We’re connecting a whole block in Bed Stuy
… and yours could be next!
At NYC Mesh, our core mission is to connect individuals all over New York City to affordable, neutral and resilient high-speed internet. But I believe our mission goes well beyond that. I think we do our best work when we help build and empower communities as well as individuals, online and offline. That’s why I’ve been working for the past six months with the 700 Jefferson Avenue block association, led by the amazing Kiki Bowser-Santiago, to connect neighbors up and down the block to our network. So far, we’ve installed six rooftop antenna locations that serve ten households… and counting!
How it all started
A few days ago I called Kiki to find out how she heard about NYC Mesh and how she decided to join our community. It all started, she told me, when she saw a facebook post about NYC Mesh about a year ago.
“I looked it up,” she told me, “and it sounded kinda good, but sometimes when you hear these things it’s like, eh, too good to be true.”
(I don’t blame Kiki—when I first heard about Mesh on a first date a year and a half ago, I couldn’t believe it either!)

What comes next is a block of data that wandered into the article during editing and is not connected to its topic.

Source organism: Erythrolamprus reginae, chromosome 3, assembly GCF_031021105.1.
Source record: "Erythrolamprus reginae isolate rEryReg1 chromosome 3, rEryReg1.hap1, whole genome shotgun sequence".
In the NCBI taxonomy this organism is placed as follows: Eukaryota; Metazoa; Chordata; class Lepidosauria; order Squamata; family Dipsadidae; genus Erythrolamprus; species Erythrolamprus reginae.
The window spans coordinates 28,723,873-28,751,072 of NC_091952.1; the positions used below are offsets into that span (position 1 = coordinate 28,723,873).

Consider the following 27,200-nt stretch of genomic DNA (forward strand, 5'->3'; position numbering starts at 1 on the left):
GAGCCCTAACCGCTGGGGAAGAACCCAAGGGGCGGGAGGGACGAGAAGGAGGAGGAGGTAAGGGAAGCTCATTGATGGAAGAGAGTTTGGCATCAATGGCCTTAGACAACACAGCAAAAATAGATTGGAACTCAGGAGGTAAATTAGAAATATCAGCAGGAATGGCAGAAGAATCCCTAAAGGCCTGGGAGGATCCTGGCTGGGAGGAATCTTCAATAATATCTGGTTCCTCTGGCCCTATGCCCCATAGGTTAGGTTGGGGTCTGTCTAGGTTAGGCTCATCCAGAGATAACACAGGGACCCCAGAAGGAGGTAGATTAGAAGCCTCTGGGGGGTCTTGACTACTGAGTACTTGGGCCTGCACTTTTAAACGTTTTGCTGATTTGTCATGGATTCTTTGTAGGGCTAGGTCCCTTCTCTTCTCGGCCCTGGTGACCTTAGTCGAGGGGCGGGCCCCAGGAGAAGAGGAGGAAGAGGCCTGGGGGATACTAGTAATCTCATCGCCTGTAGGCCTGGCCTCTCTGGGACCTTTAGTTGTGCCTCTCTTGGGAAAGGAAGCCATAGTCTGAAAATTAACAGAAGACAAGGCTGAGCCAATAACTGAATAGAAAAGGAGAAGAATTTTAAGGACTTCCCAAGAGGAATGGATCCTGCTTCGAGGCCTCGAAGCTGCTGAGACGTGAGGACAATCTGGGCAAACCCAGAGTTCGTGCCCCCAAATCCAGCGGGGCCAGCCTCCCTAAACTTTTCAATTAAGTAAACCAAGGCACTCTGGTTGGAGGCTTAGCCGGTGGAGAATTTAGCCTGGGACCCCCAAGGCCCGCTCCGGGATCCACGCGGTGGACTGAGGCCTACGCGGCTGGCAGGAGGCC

But by February this year, Kiki got frustrated with her cable internet service. She had just upgraded to a premium high-speed plan to support her family of five’s many devices, but the service fell well short of what the company promised, and wasn’t even reliable enough for her to use her voice-over-internet phone, which she relies on to get messages from her kids’ school.
“There would be calls,” she told me, “And I’d hear every other word. And I was like, ok, I’m over this! I’m going to find that random post I saw because there’s gotta be something better!”
So Kiki and her husband Eugene signed up for a volunteer-led install, and on a chilly day in February I went out to connect them with my co-installers Shea and Aaron. We attached an antenna to their chimney, pointed it at the Saratoga Village hub, ran a cable down to their kitchen and set up an indoor router. And we were online! Kiki and Eugene were excited to try it out.